Now hear this, ship owners: Paint now, or pay later.
That’s the bottom line of new research that carefully quantifies—perhaps for the first time—the economic consequences of drag from ship hull fouling.
The study looked at the hull fouling penalty for the U.S. Navy’s conventionally powered, mid-sized surface combatant: the Arleigh Burke-class destroyer (DDG-51), the largest class of conventionally powered ships in the fleet. The study examined 320 actual individual inspection reports from Jan. 1, 2004, to Dec. 31, 2006.
Dr. Michael P. Schultz, Program Director of Ocean Engineering at the U.S. Naval Academy in Annapolis, MD, examined a range of costs, including expenditures for fuel, hull coatings, hull coating application and removal, and hull cleaning.
|The study tracked the Arleigh Burke-class destroyers.|
His conclusion: The main cost associated with fouling is the increased fuel consumption from increased frictional drag.
“The costs related to hull cleaning and painting are much lower than the fuel costs,” Schultz reports in “Economic Impact of Biofouling on a Naval Surface Ship,” published in the journal Biofouling.
Furthermore, Schultz said, a hull needn’t be fouled to drag. Even when the hull is free of fouling, frictional drag on some hull types can account for up to 90% of total drag, he reported.
Schultz estimates that the Navy’s present coating, cleaning and fouling level will be about $56 million per year for the entire DDG-51 class or $1 billion over 15 years. His study aims to provide guidance on the most cost-effective strategies to combat hull fouling.
For his study, Schultz noted that the Arleigh Burke class destroyers currently receive two coats (125µm dry film thickness each) of anticorrosive paint and three coats (125µm dry film thickness each) of copper ablative antifouling paint, Schultz reports.
About 760-910L is required for a single coat of paint. He assumed repainting every 7.5 years (although, he notes, actual repainting is based more on inspection results and/or performance criteria). Painting costs included only paint and labor for surface preparation and application.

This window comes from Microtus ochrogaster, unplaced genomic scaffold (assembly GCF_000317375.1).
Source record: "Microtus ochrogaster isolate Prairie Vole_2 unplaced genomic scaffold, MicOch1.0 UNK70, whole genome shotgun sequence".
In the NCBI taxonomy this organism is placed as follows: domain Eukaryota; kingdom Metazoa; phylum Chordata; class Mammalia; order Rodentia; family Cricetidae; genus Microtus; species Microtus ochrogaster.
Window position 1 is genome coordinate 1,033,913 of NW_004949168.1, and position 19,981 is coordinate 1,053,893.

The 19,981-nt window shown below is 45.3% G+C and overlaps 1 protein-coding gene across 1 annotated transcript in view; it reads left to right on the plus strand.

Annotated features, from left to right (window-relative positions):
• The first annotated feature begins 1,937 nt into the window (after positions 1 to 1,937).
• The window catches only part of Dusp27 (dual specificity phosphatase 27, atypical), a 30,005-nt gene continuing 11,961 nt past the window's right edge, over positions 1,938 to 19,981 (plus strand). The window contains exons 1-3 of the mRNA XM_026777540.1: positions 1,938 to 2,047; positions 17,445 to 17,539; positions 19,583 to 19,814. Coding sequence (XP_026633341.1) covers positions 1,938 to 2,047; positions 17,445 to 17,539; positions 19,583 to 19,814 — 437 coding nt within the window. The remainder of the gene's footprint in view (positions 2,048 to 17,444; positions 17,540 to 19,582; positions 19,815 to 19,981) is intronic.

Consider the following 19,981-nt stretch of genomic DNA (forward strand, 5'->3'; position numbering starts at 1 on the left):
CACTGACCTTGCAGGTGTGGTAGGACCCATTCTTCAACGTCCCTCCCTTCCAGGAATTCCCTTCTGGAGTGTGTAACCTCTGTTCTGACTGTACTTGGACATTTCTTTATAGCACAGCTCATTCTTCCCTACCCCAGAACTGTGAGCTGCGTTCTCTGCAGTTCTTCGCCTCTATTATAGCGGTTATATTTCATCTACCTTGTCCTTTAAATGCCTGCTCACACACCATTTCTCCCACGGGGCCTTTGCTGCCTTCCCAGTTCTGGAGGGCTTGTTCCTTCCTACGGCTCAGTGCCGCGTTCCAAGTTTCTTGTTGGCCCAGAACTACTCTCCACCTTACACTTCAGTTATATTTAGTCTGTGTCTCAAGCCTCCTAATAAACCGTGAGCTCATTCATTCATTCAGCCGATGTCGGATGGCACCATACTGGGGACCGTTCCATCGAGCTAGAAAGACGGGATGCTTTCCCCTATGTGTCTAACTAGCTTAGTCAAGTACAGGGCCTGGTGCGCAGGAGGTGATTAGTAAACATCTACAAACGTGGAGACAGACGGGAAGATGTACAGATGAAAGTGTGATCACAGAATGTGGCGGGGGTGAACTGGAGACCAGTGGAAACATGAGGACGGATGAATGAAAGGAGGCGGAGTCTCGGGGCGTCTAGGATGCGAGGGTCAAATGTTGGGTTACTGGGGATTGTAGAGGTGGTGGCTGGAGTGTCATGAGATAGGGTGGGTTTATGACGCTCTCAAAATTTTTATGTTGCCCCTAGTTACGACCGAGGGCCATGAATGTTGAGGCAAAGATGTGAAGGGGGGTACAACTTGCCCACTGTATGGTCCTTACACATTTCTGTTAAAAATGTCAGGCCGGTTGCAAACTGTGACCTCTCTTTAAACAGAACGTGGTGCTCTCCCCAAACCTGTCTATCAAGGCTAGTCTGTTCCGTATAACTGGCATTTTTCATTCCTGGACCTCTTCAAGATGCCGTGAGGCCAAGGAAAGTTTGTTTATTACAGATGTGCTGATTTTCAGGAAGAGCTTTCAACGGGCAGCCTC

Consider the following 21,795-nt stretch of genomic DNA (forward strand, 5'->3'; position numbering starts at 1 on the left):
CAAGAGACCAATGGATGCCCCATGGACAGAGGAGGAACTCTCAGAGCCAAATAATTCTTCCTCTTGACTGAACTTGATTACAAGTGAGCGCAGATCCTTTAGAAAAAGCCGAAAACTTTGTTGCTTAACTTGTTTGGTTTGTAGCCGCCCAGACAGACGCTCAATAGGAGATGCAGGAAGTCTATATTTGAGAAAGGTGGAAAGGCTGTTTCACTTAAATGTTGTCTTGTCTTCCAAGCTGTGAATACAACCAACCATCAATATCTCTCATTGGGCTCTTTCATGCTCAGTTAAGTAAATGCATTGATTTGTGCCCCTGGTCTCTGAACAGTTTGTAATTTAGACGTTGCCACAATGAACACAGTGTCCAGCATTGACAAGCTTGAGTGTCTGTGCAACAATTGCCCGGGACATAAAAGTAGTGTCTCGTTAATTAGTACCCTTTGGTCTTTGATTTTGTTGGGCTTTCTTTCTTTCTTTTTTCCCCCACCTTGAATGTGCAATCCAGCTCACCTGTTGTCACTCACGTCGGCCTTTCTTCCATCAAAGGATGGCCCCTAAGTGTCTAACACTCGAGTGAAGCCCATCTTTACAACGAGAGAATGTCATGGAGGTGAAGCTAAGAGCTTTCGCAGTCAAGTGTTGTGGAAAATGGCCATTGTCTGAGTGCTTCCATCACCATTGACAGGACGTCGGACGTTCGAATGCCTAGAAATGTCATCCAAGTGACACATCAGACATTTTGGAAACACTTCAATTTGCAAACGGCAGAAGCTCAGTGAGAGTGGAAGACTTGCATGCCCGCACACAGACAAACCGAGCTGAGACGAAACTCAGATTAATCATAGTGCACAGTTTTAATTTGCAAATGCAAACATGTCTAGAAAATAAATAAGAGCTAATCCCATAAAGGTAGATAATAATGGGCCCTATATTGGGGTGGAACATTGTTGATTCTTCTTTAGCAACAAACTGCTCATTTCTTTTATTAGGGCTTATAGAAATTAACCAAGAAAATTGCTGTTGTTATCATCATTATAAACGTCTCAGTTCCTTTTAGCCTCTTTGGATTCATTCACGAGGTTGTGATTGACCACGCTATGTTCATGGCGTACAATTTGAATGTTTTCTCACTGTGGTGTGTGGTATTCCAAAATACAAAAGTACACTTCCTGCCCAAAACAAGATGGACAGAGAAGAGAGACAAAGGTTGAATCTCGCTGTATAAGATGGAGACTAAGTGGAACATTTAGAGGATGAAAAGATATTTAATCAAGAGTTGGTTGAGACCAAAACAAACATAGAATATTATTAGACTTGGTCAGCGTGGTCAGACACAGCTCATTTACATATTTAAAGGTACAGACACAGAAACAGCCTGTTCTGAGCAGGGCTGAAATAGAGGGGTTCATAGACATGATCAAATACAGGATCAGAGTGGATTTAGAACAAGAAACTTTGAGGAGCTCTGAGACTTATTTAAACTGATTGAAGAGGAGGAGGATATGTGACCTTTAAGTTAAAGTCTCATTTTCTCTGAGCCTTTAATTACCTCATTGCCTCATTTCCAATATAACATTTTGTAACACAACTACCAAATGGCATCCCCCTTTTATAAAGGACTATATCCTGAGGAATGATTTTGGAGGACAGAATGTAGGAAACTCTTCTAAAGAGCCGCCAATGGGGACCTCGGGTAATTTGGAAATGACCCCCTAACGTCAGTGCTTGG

A full cleaning cost between $26,200 and $34,200 in 2010, and an interim cleaning cost $15,000 to $21,500. The direct cost of fuel was assumed to be $104.16 per barrel, based on NAVSEA guidance from December 2008.
With those assumptions, Schultz calculated the cumulative costs for four hull roughness conditions over 15 years:
• An ideal hydraulically smooth paint (Case 1);
• A newly applied Navy-qualified ablative AF coating with no fouling (Case 2);
• A typical hull roughness, given the Navy’s present practices, including qualified ablative AF coatings and regular interim and full cleanings (Case 3); and
• A scenario featuring an upper bound for hull fouling (Case 4).
Schultz determined that the baseline (Case 1) cost for fuel is about $450,000 per ship, with no additional cost for hull paint roughness or fouling. Cumulative costs over 15 years, over and above the baseline cost, were entirely due to surface preparation and painting.
For Case 2, the 15-year cumulative cost (over the baseline cost) is about $3.33 million per ship. Although the vessel remains free of fouling, the typical paint roughness of as–applied AF coatings leads to an increase in fuel consumption of 1.4% per ship per year, he said.
Cases 3 and 4 “demonstrate the enormous effect of fouling on fuel consumption and subsequent operating costs,” Schultz writes.
With Case 3, the 15-year cumulative cost (over baseline) for operations under current Navy hull maintenance practices is approximately $22.7 million per ship—mainly from increased fuel consumption due to hull fouling. Even without hard fouling, he said, heavy slime can increase fuel consumption by 10.3% over Case 1.
For Case 4, the 15-year cumulative cost is about $43.8 million per ship, due to an average 20.4% increase in fuel consumption, or about $2.3 million per ship per year, Schultz found.
Estimates will vary, of course, based on several factors, including ship type, age and condition of the hull coating, labor and production rates, and region of operation. (The costs used in Schultz’s model were unweighted averages across several ports based on a NAVSEA contract with one vendor.)
Higher-price coatings had only a small effect on operational costs, Schultz also noted.
The hull fouling research is one of two projects Schultz is pursuing with funding from the Office of Naval Research, according to the Journal of Ship Hull Performance, published by The Hydrex Group, a supplier of ship protection equipment, products and services. The other project studies the fundamentals of flow over roughness. The goal is to rapidly test any hull coating and calculate what its drag would be when on a ship, bypassing the need for towing tank tests or live tests, the Journal said.
Meanwhile, count Schultz among those scientists who favor development of alternatives to copper-based antifouling coatings. “There are two sides to the story with copper,” he told the Journal.
“One is the environmental issues with copper release, and the other is that I don’t think people are satisfied with the performance of copper. One of the Achilles heels of copper antifouling paint has been especially the slimes and algae levels of fouling which require these sort of booster biocides to try to combat.
“Copper is not optimal anyway. Even if these things don’t kill off the ecosystem, it’s not good to be pouring large quantities of copper into the ocean.”